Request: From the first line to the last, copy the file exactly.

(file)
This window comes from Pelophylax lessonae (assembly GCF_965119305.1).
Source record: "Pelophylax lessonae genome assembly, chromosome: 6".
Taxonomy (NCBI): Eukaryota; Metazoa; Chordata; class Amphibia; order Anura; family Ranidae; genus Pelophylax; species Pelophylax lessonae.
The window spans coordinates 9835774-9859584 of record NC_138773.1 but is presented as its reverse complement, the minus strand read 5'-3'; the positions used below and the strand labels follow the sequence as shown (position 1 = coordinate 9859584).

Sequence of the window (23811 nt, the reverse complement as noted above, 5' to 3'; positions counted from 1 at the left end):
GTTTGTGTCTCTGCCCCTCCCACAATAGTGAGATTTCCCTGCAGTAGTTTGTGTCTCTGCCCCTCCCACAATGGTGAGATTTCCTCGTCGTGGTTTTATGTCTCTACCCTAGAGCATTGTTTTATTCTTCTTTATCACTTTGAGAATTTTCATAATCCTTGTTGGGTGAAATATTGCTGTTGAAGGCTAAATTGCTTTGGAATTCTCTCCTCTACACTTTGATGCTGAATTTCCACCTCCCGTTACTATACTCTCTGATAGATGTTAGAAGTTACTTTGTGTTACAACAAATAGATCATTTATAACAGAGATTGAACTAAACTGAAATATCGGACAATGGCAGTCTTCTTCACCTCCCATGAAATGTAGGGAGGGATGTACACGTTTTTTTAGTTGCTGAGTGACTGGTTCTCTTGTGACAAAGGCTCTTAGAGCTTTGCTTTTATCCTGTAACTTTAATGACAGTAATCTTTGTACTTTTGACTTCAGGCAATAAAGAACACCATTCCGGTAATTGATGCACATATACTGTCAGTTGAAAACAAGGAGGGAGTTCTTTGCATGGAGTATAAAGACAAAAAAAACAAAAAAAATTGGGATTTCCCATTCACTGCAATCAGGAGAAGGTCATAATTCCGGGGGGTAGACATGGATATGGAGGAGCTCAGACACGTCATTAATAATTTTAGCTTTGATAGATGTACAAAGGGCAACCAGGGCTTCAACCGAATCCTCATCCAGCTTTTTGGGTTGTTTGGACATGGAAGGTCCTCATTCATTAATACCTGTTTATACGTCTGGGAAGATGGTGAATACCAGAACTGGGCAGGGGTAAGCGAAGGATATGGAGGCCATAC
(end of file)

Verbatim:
This window comes from Pelophylax lessonae (assembly GCF_965119305.1).
Source record: "Pelophylax lessonae genome assembly, chromosome: 6".
Taxonomy (NCBI): Eukaryota; Metazoa; Chordata; class Amphibia; order Anura; family Ranidae; genus Pelophylax; species Pelophylax lessonae.
The window spans coordinates 9835774-9859584 of record NC_138773.1 but is presented as its reverse complement, the minus strand read 5'-3'; the positions used below and the strand labels follow the sequence as shown (position 1 = coordinate 9859584).

Sequence of the window (23811 nt, the reverse complement as noted above, 5' to 3'; positions counted from 1 at the left end):
GTTTGTGTCTCTGCCCCTCCCACAATAGTGAGATTTCCCTGCAGTAGTTTGTGTCTCTGCCCCTCCCACAATGGTGAGATTTCCTCGTCGTGGTTTTATGTCTCTACCCTAGAGCATTGTTTTATTCTTCTTTATCACTTTGAGAATTTTCATAATCCTTGTTGGGTGAAATATTGCTGTTGAAGGCTAAATTGCTTTGGAATTCTCTCCTCTACACTTTGATGCTGAATTTCCACCTCCCGTTACTATACTCTCTGATAGATGTTAGAAGTTACTTTGTGTTACAACAAATAGATCATTTATAACAGAGATTGAACTAAACTGAAATATCGGACAATGGCAGTCTTCTTCACCTCCCATGAAATGTAGGGAGGGATGTACACGTTTTTTTAGTTGCTGAGTGACTGGTTCTCTTGTGACAAAGGCTCTTAGAGCTTTGCTTTTATCCTGTAACTTTAATGACAGTAATCTTTGTACTTTTGACTTCAGGCAATAAAGAACACCATTCCGGTAATTGATGCACATATACTGTCAGTTGAAAACAAGGAGGGAGTTCTTTGCATGGAGTATAAAGACAAAAAAAACAAAAAAAATTGGGATTTCCCATTCACTGCAATCAGGAGAAGGTCATAATTCCGGGGGGTAGACATGGATATGGAGGAGCTCAGACACGTCATTAATAATTTTAGCTTTGATAGATGTACAAAGGGCAACCAGGGCTTCAACCGAATCCTCATCCAGCTTTTTGGGTTGTTTGGACATGGAAGGTCCTCATTCATTAATACCTGTTTATACGTCTGGGAAGATGGTGAATACCAGAACTGGGCAGGGGTAAGCGAAGGATATGGAGGCCATAC